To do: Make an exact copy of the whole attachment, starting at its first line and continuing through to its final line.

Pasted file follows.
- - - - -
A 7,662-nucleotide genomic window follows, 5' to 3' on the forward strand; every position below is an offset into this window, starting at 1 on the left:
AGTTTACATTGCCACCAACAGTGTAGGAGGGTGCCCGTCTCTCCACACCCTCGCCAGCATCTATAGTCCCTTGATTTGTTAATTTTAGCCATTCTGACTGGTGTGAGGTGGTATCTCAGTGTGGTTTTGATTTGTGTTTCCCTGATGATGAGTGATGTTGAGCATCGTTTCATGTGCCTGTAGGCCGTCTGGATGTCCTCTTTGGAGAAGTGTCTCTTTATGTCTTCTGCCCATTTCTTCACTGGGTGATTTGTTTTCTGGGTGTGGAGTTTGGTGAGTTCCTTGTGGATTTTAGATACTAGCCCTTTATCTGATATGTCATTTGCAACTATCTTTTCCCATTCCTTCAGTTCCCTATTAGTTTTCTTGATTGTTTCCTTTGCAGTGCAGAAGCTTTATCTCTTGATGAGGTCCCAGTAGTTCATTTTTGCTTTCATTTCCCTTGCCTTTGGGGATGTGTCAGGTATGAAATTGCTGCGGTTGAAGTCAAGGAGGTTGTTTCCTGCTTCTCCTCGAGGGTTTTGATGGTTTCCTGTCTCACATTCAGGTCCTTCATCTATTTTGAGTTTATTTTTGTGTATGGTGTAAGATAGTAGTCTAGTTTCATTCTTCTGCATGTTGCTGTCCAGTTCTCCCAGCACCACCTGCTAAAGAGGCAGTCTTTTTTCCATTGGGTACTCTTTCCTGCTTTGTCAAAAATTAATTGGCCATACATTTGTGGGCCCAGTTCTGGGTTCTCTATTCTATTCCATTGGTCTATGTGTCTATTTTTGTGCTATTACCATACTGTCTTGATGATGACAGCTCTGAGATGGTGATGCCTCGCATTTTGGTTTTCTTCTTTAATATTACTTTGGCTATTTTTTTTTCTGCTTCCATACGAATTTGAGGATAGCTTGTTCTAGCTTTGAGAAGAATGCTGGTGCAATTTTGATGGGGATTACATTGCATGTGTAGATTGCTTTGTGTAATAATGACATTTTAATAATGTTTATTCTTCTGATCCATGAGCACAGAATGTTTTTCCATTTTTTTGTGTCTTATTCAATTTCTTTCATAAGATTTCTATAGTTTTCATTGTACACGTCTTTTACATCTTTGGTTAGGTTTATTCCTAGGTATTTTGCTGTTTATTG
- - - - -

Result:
A 7,662-nucleotide genomic window follows, 5' to 3' on the forward strand; every position below is an offset into this window, starting at 1 on the left:
AGTTTACATTGCCACCAACAGTGTAGGAGGGTGCCCGTCTCTCCACACCCTCGCCAGCATCTATAGTCCCTTGATTTGTTAATTTTAGCCATTCTGACTGGTGTGAGGTGGTATCTCAGTGTGGTTTTGATTTGTGTTTCCCTGATGATGAGTGATGTTGAGCATCGTTTCATGTGCCTGTAGGCCGTCTGGATGTCCTCTTTGGAGAAGTGTCTCTTTATGTCTTCTGCCCATTTCTTCACTGGGTGATTTGTTTTCTGGGTGTGGAGTTTGGTGAGTTCCTTGTGGATTTTAGATACTAGCCCTTTATCTGATATGTCATTTGCAACTATCTTTTCCCATTCCTTCAGTTCCCTATTAGTTTTCTTGATTGTTTCCTTTGCAGTGCAGAAGCTTTATCTCTTGATGAGGTCCCAGTAGTTCATTTTTGCTTTCATTTCCCTTGCCTTTGGGGATGTGTCAGGTATGAAATTGCTGCGGTTGAAGTCAAGGAGGTTGTTTCCTGCTTCTCCTCGAGGGTTTTGATGGTTTCCTGTCTCACATTCAGGTCCTTCATCTATTTTGAGTTTATTTTTGTGTATGGTGTAAGATAGTAGTCTAGTTTCATTCTTCTGCATGTTGCTGTCCAGTTCTCCCAGCACCACCTGCTAAAGAGGCAGTCTTTTTTCCATTGGGTACTCTTTCCTGCTTTGTCAAAAATTAATTGGCCATACATTTGTGGGCCCAGTTCTGGGTTCTCTATTCTATTCCATTGGTCTATGTGTCTATTTTTGTGCTATTACCATACTGTCTTGATGATGACAGCTCTGAGATGGTGATGCCTCGCATTTTGGTTTTCTTCTTTAATATTACTTTGGCTATTTTTTTTTCTGCTTCCATACGAATTTGAGGATAGCTTGTTCTAGCTTTGAGAAGAATGCTGGTGCAATTTTGATGGGGATTACATTGCATGTGTAGATTGCTTTGTGTAATAATGACATTTTAATAATGTTTATTCTTCTGATCCATGAGCACAGAATGTTTTTCCATTTTTTTGTGTCTTATTCAATTTCTTTCATAAGATTTCTATAGTTTTCATTGTACACGTCTTTTACATCTTTGGTTAGGTTTATTCCTAGGTATTTTGCTGTTTATTG